On Sept. 4, 21-year-old Joshua Pomier will have served nearly four years in a detention center near San Bernardino, Calif. Pomier is charged with multiple counts of car theft and robbery. There are two deeply troubling problems with the amount of time he has spent behind bars. One, he has not been convicted of any of the crimes he's charged with. He had barely turned 18 years old when he and another juvenile were arrested for the crimes in September 2004. Pomier and family members vehemently protest his innocence. The even more tormenting problem is not Pomier's guilt or innocence, but the absurdly long length of time that he has been jailed awaiting disposition, any disposition, of the charges leveled against him.
His bail was set at nearly a half million dollars, and there have been several delayed court dates. During that time, he has been relentlessly pressured to accept a plea bargain that will require him to serve a lengthy prison sentence. Pomier has refused, and continues to protest his innocence.
Pomier is African American, and his dragged out incarceration without being convicted of anything is not unusual. In fact, he's a near textbook example of how thousands of mostly black and Latino young adults and juveniles languish for months, even years, in America's jails with high or no bail, receive shoddy or non-existent legal counsel, and are browbeaten and even threatened by harried, overworked, and often indifferent public defenders and prosecutors to accept deals.
The Coalition for Juvenile Justice estimates that on any given day, nearly 30,000 youth between the ages of 14 and 18 years old are locked down in juvenile detention centers nationally for interminably long periods awaiting disposition of their cases. Even with the plunge in juvenile and adult crime, the numbers of youth and young adults incarcerated for lengthy pre-detention jail time nearly doubled in the 1990s. During the same time, the rates of excessive pre-trial detention time dropped for white youth.
The young adult defendants are nearly always faced with excessively high bail, and for juveniles, no bail. In the juvenile system, most states do not permit bail. Juveniles are considered wards of the court, and pretrial release is solely at the discretion of the judge. High bail, or lack of bail, clogged court calendars, and overcrowded jails virtually ensure that defendants such as Pomier get lost in the system without any disposition of their case. In one study, the Sentencing Project found that blacks on average were held for a year or more without any action on their case.
The effect of outrageously long pretrial imprisonment has been catastrophic. It has severely strained jail and detention center inmate capacity, overtaxed city and county budgets, and strapped public defenders to keep up with the backlog of cases that have not had any legal resolution. The Juvenile Justice group's study pegged the cost of one detention bed at more than $1 million over 20 years, and that's a juvenile detention bed. The jail costs for lengthy adult pretrial imprisonment is higher.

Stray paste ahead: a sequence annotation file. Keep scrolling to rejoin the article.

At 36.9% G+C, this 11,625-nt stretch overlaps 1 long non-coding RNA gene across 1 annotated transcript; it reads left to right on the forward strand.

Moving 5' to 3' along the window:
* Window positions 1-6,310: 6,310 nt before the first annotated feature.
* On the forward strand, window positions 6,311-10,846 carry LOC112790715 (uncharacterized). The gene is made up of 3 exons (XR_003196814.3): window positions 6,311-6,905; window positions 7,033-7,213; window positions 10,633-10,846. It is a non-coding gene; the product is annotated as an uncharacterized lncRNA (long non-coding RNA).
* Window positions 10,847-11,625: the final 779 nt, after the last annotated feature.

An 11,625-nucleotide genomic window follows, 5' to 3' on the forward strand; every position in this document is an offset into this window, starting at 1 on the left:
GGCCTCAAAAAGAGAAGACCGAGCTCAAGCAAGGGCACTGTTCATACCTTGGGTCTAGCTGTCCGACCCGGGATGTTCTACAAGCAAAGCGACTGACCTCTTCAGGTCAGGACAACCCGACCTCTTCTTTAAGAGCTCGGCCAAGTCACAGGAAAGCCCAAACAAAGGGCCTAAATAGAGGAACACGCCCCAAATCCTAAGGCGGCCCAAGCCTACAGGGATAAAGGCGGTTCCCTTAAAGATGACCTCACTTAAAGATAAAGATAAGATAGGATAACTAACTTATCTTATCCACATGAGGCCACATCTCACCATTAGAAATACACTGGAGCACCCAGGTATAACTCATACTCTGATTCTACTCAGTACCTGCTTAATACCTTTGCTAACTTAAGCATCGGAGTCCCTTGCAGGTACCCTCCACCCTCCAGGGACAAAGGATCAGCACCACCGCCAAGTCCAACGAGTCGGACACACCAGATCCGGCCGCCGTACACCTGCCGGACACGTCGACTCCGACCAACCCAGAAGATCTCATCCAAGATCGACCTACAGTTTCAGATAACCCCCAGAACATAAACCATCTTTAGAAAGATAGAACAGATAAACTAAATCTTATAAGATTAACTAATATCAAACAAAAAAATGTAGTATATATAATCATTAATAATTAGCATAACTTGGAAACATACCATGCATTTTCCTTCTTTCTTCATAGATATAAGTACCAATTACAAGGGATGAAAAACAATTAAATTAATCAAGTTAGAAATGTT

Then there's the human cost. Excessive pretrial detention has resulted in a rise in inmate violence in overcrowded, poorly served jails, increased suicides, stress-related illnesses, and psychiatric ailments, as well as the personal anguish of the family members of the defendant awaiting trial or sentencing not knowing how, or especially when, their fate will be decided. The outrage of men and women languishing indefinitely behind bars costs society in still other ways. A San Francisco study of 1,500 high risk youth found that the youths that were placed in alternative to detention programs had a far lower recidivism rate than youth who remained incarcerated while awaiting sentencing.
An international criminal justice reform group, Justice Initiative, has established pretrial detention reform study projects in 10 countries. In Mexico, the project has worked with prosecutors in several areas to provide a more efficient and effective bail supervision program, bail assistance and counseling programs to ensure that defendants have access to fair and reasonable bail. This has reduced the number of defendants who skip bail, and has lowered recidivism rates.
The United Nations Human Rights Committee, Amnesty International, Human Rights Watch, and other international legal and human rights groups have fiercely condemned excessive pretrial imprisonment in the United States and other countries. They have labeled it a gross violation of civil liberties. It also mocks the U.S. Constitution's precept of a defendant's right to a speedy trial.
The outrage and condemnation of international legal and human rights bodies and the efforts by some states at reforms in the way defendants awaiting disposition of their cases are handled is welcome. However, it won't do much to ease the anxiety of Pomier's family. They have waited for nearly four years to find out the ultimate legal fate of Pomier. Unfortunately, there's no sign that their wait will end any time soon.
Earl Ofari Hutchinson is an author and political analyst. His new book is The Ethnic Presidency: How Race Decides the Race to the White House(Middle Passage Press 2008).